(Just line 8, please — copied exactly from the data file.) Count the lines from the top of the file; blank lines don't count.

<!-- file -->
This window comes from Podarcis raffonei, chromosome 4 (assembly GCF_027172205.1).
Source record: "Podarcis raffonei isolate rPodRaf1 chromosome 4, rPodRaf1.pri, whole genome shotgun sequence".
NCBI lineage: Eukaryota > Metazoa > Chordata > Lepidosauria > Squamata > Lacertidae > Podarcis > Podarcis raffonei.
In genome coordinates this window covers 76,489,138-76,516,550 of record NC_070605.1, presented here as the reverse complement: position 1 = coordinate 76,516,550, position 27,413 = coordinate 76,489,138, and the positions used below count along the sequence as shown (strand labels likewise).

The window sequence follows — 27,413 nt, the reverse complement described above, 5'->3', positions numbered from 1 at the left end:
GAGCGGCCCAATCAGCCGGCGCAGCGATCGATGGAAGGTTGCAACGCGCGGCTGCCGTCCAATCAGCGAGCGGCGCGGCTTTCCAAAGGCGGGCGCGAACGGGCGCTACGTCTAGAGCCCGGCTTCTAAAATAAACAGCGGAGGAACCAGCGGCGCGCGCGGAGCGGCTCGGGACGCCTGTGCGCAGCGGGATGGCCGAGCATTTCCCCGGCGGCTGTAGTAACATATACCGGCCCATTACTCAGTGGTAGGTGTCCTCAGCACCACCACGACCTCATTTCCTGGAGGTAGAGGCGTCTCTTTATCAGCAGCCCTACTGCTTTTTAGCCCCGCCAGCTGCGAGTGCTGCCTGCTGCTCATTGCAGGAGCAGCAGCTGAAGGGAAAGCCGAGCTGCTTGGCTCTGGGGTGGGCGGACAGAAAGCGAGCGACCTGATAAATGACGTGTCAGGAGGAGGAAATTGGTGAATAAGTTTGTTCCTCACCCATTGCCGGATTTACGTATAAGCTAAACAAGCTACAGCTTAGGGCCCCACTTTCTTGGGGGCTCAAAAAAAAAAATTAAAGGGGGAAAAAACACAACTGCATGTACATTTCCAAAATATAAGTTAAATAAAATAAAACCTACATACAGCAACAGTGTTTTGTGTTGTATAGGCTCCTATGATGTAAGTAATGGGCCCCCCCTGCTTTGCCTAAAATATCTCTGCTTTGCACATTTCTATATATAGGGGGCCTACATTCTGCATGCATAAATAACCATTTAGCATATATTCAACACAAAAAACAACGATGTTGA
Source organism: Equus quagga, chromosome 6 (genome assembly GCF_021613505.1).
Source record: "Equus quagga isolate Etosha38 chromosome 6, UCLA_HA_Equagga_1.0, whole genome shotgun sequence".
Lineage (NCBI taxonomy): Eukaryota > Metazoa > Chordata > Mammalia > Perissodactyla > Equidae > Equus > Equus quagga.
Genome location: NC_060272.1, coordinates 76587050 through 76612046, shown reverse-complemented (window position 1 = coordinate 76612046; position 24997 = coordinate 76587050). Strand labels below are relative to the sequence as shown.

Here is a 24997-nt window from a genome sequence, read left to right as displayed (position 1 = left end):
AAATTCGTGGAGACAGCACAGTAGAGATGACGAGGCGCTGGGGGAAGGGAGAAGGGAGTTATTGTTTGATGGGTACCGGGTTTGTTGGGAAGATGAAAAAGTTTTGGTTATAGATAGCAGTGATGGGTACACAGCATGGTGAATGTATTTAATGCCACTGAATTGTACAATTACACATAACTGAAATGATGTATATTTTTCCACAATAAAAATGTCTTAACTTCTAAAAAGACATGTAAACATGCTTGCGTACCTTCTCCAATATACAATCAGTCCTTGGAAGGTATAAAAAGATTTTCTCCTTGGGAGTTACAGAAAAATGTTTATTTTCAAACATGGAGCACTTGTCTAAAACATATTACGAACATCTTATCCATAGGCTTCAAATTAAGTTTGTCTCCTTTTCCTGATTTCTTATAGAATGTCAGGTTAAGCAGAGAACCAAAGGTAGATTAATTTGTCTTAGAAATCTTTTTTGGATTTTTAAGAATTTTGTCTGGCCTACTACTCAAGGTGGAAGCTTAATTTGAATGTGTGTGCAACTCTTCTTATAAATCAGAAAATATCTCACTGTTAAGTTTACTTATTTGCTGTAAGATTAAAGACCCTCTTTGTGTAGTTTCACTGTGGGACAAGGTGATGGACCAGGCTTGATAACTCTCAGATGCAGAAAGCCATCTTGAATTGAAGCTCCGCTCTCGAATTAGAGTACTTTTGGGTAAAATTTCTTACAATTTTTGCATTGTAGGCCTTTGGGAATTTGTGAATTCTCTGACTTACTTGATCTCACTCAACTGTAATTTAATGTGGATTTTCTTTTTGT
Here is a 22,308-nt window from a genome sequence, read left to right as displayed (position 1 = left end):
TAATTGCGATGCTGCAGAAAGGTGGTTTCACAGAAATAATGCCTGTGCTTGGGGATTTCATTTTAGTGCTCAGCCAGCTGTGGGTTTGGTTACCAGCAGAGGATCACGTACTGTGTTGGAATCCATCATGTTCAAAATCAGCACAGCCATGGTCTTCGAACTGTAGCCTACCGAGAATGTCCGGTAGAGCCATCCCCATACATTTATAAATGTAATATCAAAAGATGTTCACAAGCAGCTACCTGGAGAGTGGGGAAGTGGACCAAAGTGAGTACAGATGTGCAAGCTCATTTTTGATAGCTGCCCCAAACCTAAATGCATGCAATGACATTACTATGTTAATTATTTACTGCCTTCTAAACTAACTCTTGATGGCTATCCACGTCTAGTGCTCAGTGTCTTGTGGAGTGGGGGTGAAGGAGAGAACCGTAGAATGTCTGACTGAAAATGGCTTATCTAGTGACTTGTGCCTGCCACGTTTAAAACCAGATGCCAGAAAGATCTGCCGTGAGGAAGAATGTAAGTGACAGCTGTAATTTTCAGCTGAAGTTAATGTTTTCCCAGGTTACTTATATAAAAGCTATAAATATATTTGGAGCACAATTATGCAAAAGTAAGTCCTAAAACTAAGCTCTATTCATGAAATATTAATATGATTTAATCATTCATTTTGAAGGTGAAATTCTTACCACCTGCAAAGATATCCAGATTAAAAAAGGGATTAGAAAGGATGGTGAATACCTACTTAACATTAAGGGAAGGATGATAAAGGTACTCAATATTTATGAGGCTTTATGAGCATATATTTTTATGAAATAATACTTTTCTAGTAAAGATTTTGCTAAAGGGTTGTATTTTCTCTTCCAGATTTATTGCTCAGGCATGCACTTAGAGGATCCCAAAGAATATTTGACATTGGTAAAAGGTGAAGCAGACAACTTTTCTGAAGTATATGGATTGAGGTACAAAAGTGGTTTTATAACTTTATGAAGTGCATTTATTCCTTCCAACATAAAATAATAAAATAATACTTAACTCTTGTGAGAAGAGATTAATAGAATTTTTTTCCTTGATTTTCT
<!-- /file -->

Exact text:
Source record: "Equus quagga isolate Etosha38 chromosome 6, UCLA_HA_Equagga_1.0, whole genome shotgun sequence".